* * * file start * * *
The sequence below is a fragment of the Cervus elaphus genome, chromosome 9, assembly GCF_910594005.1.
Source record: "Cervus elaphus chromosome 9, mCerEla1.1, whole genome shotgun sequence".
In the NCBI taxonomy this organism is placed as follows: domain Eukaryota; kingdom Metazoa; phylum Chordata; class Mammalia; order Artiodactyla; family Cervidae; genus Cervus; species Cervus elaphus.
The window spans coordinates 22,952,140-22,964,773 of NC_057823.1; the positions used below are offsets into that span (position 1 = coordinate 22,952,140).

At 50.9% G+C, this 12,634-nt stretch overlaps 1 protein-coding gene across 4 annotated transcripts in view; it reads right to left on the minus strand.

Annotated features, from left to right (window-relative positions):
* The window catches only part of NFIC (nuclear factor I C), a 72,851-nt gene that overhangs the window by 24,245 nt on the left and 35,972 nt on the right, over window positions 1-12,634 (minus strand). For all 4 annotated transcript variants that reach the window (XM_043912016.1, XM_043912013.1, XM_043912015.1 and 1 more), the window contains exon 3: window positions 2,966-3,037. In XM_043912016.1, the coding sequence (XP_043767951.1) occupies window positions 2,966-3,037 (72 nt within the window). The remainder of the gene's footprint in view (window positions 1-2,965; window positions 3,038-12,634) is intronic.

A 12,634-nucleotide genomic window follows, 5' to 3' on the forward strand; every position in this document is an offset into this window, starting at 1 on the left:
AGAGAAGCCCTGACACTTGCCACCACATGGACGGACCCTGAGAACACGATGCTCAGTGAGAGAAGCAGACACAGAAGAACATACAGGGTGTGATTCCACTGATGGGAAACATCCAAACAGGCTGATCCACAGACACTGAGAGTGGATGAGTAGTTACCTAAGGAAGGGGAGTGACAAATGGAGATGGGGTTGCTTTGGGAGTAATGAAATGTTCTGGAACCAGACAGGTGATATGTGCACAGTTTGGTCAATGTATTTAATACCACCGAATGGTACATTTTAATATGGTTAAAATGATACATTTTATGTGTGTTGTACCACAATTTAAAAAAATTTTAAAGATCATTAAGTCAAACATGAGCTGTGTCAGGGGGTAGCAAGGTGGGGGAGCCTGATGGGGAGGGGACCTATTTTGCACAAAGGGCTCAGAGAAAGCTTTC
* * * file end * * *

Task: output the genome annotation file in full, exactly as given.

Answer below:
The sequence below is a fragment of the Cervus elaphus genome, chromosome 9, assembly GCF_910594005.1.
Source record: "Cervus elaphus chromosome 9, mCerEla1.1, whole genome shotgun sequence".
In the NCBI taxonomy this organism is placed as follows: domain Eukaryota; kingdom Metazoa; phylum Chordata; class Mammalia; order Artiodactyla; family Cervidae; genus Cervus; species Cervus elaphus.
The window spans coordinates 22,952,140-22,964,773 of NC_057823.1; the positions used below are offsets into that span (position 1 = coordinate 22,952,140).

At 50.9% G+C, this 12,634-nt stretch overlaps 1 protein-coding gene across 4 annotated transcripts in view; it reads right to left on the minus strand.

Annotated features, from left to right (window-relative positions):
* The window catches only part of NFIC (nuclear factor I C), a 72,851-nt gene that overhangs the window by 24,245 nt on the left and 35,972 nt on the right, over window positions 1-12,634 (minus strand). For all 4 annotated transcript variants that reach the window (XM_043912016.1, XM_043912013.1, XM_043912015.1 and 1 more), the window contains exon 3: window positions 2,966-3,037. In XM_043912016.1, the coding sequence (XP_043767951.1) occupies window positions 2,966-3,037 (72 nt within the window). The remainder of the gene's footprint in view (window positions 1-2,965; window positions 3,038-12,634) is intronic.

A 12,634-nucleotide genomic window follows, 5' to 3' on the forward strand; every position in this document is an offset into this window, starting at 1 on the left:
AGAGAAGCCCTGACACTTGCCACCACATGGACGGACCCTGAGAACACGATGCTCAGTGAGAGAAGCAGACACAGAAGAACATACAGGGTGTGATTCCACTGATGGGAAACATCCAAACAGGCTGATCCACAGACACTGAGAGTGGATGAGTAGTTACCTAAGGAAGGGGAGTGACAAATGGAGATGGGGTTGCTTTGGGAGTAATGAAATGTTCTGGAACCAGACAGGTGATATGTGCACAGTTTGGTCAATGTATTTAATACCACCGAATGGTACATTTTAATATGGTTAAAATGATACATTTTATGTGTGTTGTACCACAATTTAAAAAAATTTTAAAGATCATTAAGTCAAACATGAGCTGTGTCAGGGGGTAGCAAGGTGGGGGAGCCTGATGGGGAGGGGACCTATTTTGCACAAAGGGCTCAGAGAAAGCTTTC